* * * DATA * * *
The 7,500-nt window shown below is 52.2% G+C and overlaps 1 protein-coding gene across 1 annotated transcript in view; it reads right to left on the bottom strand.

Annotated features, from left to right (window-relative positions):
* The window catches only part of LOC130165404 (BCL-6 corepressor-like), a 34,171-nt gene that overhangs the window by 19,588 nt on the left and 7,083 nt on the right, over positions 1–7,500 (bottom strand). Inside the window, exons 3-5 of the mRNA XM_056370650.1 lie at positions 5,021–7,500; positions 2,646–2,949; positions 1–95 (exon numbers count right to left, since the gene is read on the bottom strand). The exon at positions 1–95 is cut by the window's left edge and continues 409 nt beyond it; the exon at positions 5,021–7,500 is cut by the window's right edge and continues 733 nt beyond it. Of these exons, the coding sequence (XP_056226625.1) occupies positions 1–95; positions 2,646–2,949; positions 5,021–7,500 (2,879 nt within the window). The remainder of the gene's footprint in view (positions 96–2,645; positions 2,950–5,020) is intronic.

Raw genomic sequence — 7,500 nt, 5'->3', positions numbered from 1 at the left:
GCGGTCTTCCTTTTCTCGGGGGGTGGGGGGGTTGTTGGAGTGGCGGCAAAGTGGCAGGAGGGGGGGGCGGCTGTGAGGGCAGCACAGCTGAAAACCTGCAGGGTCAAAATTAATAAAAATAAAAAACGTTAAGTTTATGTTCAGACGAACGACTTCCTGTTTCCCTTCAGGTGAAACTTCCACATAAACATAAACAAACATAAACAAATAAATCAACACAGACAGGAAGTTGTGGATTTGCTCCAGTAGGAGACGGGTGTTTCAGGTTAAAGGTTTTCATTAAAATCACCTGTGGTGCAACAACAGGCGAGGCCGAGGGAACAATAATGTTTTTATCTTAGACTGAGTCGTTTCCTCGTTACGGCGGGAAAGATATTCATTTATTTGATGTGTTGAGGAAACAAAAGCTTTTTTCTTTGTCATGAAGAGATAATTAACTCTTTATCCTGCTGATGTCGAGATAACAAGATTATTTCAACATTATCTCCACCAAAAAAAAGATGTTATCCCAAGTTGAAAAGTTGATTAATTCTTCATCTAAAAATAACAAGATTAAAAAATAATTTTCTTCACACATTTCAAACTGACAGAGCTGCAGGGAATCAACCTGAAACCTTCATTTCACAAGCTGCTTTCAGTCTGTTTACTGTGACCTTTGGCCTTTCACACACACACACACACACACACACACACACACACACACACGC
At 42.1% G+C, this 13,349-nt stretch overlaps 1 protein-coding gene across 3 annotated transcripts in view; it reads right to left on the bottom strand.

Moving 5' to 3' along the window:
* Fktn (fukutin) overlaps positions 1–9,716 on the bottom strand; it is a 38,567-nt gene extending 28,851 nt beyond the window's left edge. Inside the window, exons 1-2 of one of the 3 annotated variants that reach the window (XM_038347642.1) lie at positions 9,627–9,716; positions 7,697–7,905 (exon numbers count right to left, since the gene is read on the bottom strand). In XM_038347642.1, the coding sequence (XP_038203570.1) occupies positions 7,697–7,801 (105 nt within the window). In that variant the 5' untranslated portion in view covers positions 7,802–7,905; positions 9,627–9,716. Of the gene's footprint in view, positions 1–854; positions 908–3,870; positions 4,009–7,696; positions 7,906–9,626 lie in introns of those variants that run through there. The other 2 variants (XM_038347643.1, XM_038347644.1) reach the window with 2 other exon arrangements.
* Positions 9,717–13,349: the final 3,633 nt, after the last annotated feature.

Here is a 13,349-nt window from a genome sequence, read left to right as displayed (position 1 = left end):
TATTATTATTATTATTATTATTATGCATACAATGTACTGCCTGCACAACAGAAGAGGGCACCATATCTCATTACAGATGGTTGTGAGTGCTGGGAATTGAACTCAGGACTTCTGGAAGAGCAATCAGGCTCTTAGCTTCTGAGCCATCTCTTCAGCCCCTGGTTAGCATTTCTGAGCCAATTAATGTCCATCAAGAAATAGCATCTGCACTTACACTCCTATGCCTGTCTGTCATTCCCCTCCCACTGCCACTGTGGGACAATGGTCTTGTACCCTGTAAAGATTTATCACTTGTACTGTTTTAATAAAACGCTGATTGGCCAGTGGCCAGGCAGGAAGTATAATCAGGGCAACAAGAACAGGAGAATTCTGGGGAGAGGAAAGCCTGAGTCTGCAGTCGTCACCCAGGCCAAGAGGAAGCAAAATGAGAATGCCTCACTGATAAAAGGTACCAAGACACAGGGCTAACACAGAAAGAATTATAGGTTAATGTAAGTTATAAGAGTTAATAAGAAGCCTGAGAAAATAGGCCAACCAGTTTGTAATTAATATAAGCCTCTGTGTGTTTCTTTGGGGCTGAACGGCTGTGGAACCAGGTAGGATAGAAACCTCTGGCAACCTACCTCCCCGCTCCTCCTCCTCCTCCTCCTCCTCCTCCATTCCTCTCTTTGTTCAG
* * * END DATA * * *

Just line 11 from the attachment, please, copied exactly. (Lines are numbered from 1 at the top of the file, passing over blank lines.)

TATTATTATTATTATTATTATTATGCATACAATGTACTGCCTGCACAACAGAAGAGGGCACCATATCTCATTACAGATGGTTGTGAGTGCTGGGAATTGAACTCAGGACTTCTGGAAGAGCAATCAGGCTCTTAGCTTCTGAGCCATCTCTTCAGCCCCTGGTTAGCATTTCTGAGCCAATTAATGTCCATCAAGAAATAGCATCTGCACTTACACTCCTATGCCTGTCTGTCATTCCCCTCCCACTGCCACTGTGGGACAATGGTCTTGTACCCTGTAAAGATTTATCACTTGTACTGTTTTAATAAAACGCTGATTGGCCAGTGGCCAGGCAGGAAGTATAATCAGGGCAACAAGAACAGGAGAATTCTGGGGAGAGGAAAGCCTGAGTCTGCAGTCGTCACCCAGGCCAAGAGGAAGCAAAATGAGAATGCCTCACTGATAAAAGGTACCAAGACACAGGGCTAACACAGAAAGAATTATAGGTTAATGTAAGTTATAAGAGTTAATAAGAAGCCTGAGAAAATAGGCCAACCAGTTTGTAATTAATATAAGCCTCTGTGTGTTTCTTTGGGGCTGAACGGCTGTGGAACCAGGTAGGATAGAAACCTCTGGCAACCTACCTCCCCGCTCCTCCTCCTCCTCCTCCTCCTCCTCCATTCCTCTCTTTGTTCAG